For many detectives, success on the job is mostly about personal intuition and logical abilities. A charismatic personality and the ability to communicate effectively with people who may not want to share information is usually essential. The more advanced the work, the more important it also becomes for a detective to have some technological savvy — using cameras, understanding computer forensics, and operating a wiretap are all important parts of the job.

Practical Adult Insights is dedicated to providing accurate and trustworthy information. We carefully select reputable sources and employ a rigorous fact-checking process to maintain the highest standards. To learn more about our commitment to accuracy, read our editorial process.
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Tricia Christensen
By Tricia Christensen
With a Literature degree from Sonoma State University and years of experience as a Practical Adult Insights contributor, Tricia Christensen is based in Northern California and brings a wealth of knowledge and passion to her writing. Her wide-ranging interests include reading, writing, medicine, art, film, history, politics, ethics, and religion, all of which she incorporates into her informative articles. Tricia is currently working on her first novel.
Discussion Comments
By anon355487 — On Nov 17, 2013

By anon226595 — On Nov 01, 2011

I'm kiyah and I'm in eighth grade. I will do anything to be a detective, but people keep saying I'll never be a detective.

By magoche — On Nov 09, 2010

Are private investigators and private detectives the same thing? Is there any difference between the two?

By anon124123 — On Nov 04, 2010

i can someone please tell me what detectives carry when they are in the job. It would really help.

By anon85865 — On May 22, 2010

Try working for a law firm. I did. I worked in a collections firm doing skip tracing and and asset searches help me to obtain my PI License. I did it for eight years. It depends on your state. I only have to have 2,000 hours of experience to get a company license. Of course I had much more than that. If you want to do surveillance then you may have to intern with an agency. I love it!

By anon82281 — On May 05, 2010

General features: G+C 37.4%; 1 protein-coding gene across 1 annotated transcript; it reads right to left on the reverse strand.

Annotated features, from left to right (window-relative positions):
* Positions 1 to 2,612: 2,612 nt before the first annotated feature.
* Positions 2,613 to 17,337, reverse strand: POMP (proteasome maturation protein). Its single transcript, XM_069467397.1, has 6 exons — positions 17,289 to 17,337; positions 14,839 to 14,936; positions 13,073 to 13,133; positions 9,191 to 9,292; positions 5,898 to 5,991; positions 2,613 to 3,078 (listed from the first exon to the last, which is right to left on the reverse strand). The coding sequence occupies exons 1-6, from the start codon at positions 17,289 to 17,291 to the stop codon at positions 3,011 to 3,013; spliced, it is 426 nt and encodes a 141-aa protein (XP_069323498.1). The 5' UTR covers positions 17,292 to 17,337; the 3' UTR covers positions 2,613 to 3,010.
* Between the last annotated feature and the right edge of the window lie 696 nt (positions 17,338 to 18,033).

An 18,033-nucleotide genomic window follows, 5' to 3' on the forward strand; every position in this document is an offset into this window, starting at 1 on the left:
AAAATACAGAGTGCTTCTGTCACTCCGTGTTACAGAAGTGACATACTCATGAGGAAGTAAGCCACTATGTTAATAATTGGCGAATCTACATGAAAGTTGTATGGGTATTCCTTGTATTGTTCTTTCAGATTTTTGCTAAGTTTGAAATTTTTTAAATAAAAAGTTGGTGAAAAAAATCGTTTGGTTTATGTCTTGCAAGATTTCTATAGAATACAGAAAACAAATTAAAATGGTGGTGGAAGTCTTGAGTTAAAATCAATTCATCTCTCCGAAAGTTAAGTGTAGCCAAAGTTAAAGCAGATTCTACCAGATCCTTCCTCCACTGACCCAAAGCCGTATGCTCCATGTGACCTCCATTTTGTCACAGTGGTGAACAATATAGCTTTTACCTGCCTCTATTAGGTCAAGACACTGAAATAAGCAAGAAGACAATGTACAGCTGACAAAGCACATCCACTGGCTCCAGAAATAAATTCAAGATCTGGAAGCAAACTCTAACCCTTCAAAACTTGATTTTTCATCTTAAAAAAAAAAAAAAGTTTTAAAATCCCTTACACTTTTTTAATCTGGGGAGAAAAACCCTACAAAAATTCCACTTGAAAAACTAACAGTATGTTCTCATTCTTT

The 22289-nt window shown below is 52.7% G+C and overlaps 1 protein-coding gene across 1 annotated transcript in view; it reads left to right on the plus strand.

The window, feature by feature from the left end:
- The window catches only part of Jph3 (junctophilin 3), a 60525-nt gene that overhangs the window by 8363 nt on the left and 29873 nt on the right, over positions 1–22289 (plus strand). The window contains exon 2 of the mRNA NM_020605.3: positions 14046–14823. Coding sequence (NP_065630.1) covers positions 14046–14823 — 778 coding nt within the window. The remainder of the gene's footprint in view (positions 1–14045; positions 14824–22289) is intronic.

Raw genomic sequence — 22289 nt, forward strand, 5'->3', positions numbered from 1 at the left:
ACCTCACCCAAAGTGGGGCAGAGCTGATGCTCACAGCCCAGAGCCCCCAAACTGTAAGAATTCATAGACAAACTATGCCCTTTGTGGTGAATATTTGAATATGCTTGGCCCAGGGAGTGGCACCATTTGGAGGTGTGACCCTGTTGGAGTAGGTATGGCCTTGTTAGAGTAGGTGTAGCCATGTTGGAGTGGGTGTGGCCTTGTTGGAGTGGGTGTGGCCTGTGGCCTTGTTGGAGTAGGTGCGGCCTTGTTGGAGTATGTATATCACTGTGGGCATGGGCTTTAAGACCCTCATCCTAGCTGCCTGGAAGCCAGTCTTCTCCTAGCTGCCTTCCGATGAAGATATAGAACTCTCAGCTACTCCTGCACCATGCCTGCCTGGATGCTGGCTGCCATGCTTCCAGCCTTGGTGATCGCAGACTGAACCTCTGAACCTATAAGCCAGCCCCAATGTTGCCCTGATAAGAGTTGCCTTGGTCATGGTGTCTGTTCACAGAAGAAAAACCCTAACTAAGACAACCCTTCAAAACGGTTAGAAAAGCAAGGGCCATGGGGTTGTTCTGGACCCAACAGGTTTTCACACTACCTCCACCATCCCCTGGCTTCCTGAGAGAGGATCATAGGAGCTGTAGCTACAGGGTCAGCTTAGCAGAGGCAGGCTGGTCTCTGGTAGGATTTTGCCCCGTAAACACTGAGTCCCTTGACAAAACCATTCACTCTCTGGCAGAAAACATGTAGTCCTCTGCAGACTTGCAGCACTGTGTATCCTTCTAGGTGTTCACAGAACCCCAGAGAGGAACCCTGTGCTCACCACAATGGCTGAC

-Smallbiggie- Get your grades up and you may qualify for a loan or scholarship.

By anon74368 — On Apr 01, 2010

To anon56678 in Los Angeles, CA: you can join LAPD and be a police officer first then after four years you can become a detective without going to detective school or anything.

You do need to graduate high school though so uyou need to make sure you do. It is required to join LAPD. I'm 100 percent sure you can do it.

By anon56678 — On Dec 16, 2009

I'm a ninth grader and i want to get into the job of being a detective. my grades are not high up there. what could i do?

By anon48218 — On Oct 10, 2009

Laura! You do not need to go to a "good" college to be a detective. Go to a technical college and study criminology or criminal justice and get your degree. You can make your grades better now by focusing on school instead of friends or boys or whatever it is you kids do these days. If this is really what you want to do then you need to get your head in it. Research what it takes to be a detective and study hard!

By anon28572 — On Mar 18, 2009

I love chistphor meloni off of law & order:svu. He iz awesome. From alexiz fontenot.

By smallbiggie — On Dec 24, 2008

Hi im laura, im a student and in 10th grade. i only want to be a detective. its a dream and something im sure id be good at. but frankly i don't have money for a good college. and school grades aren't really high up there. so what can i do? this is the only job i ever wanted, what do i do?

Tricia Christensen
Tricia Christensen
With a Literature degree from Sonoma State University and years of experience as a Practical Adult Insights contributor...